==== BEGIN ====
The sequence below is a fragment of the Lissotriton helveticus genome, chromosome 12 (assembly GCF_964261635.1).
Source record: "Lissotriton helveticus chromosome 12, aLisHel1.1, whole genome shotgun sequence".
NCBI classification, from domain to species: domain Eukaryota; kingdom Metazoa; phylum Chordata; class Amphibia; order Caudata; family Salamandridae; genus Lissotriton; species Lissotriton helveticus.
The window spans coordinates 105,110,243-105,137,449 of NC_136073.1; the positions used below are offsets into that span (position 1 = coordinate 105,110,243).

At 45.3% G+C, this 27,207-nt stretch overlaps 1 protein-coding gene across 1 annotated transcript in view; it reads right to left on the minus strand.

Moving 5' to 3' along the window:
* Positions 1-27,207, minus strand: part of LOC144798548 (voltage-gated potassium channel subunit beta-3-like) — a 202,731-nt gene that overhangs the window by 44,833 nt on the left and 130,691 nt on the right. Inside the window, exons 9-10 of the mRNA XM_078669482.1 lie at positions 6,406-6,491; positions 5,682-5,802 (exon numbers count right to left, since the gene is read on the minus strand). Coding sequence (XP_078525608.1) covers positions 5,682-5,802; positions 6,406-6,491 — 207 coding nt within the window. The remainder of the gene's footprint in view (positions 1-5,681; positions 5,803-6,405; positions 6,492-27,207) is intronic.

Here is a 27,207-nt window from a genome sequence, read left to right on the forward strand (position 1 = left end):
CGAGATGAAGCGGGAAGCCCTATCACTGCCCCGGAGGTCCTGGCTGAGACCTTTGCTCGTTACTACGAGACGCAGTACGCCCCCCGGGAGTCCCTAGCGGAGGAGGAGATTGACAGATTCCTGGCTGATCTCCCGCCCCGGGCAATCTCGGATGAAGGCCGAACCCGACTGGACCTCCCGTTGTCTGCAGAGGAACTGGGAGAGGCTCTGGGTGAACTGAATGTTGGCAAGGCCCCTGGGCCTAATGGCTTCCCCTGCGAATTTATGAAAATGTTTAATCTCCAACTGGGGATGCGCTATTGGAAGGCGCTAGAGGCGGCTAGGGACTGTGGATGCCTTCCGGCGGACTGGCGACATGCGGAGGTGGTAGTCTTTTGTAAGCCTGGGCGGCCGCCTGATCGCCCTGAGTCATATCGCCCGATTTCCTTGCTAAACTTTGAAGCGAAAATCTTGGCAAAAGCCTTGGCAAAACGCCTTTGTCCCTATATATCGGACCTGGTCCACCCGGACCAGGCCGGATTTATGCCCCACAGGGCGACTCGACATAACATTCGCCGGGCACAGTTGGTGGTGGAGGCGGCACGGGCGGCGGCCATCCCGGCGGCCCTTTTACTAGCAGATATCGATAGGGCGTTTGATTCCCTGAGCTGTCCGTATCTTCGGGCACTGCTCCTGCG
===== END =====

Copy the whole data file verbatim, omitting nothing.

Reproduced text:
The sequence below is a fragment of the Lissotriton helveticus genome, chromosome 12 (assembly GCF_964261635.1).
Source record: "Lissotriton helveticus chromosome 12, aLisHel1.1, whole genome shotgun sequence".
NCBI classification, from domain to species: domain Eukaryota; kingdom Metazoa; phylum Chordata; class Amphibia; order Caudata; family Salamandridae; genus Lissotriton; species Lissotriton helveticus.
The window spans coordinates 105,110,243-105,137,449 of NC_136073.1; the positions used below are offsets into that span (position 1 = coordinate 105,110,243).

At 45.3% G+C, this 27,207-nt stretch overlaps 1 protein-coding gene across 1 annotated transcript in view; it reads right to left on the minus strand.

Moving 5' to 3' along the window:
* Positions 1-27,207, minus strand: part of LOC144798548 (voltage-gated potassium channel subunit beta-3-like) — a 202,731-nt gene that overhangs the window by 44,833 nt on the left and 130,691 nt on the right. Inside the window, exons 9-10 of the mRNA XM_078669482.1 lie at positions 6,406-6,491; positions 5,682-5,802 (exon numbers count right to left, since the gene is read on the minus strand). Coding sequence (XP_078525608.1) covers positions 5,682-5,802; positions 6,406-6,491 — 207 coding nt within the window. The remainder of the gene's footprint in view (positions 1-5,681; positions 5,803-6,405; positions 6,492-27,207) is intronic.

Here is a 27,207-nt window from a genome sequence, read left to right on the forward strand (position 1 = left end):
CGAGATGAAGCGGGAAGCCCTATCACTGCCCCGGAGGTCCTGGCTGAGACCTTTGCTCGTTACTACGAGACGCAGTACGCCCCCCGGGAGTCCCTAGCGGAGGAGGAGATTGACAGATTCCTGGCTGATCTCCCGCCCCGGGCAATCTCGGATGAAGGCCGAACCCGACTGGACCTCCCGTTGTCTGCAGAGGAACTGGGAGAGGCTCTGGGTGAACTGAATGTTGGCAAGGCCCCTGGGCCTAATGGCTTCCCCTGCGAATTTATGAAAATGTTTAATCTCCAACTGGGGATGCGCTATTGGAAGGCGCTAGAGGCGGCTAGGGACTGTGGATGCCTTCCGGCGGACTGGCGACATGCGGAGGTGGTAGTCTTTTGTAAGCCTGGGCGGCCGCCTGATCGCCCTGAGTCATATCGCCCGATTTCCTTGCTAAACTTTGAAGCGAAAATCTTGGCAAAAGCCTTGGCAAAACGCCTTTGTCCCTATATATCGGACCTGGTCCACCCGGACCAGGCCGGATTTATGCCCCACAGGGCGACTCGACATAACATTCGCCGGGCACAGTTGGTGGTGGAGGCGGCACGGGCGGCGGCCATCCCGGCGGCCCTTTTACTAGCAGATATCGATAGGGCGTTTGATTCCCTGAGCTGTCCGTATCTTCGGGCACTGCTCCTGCG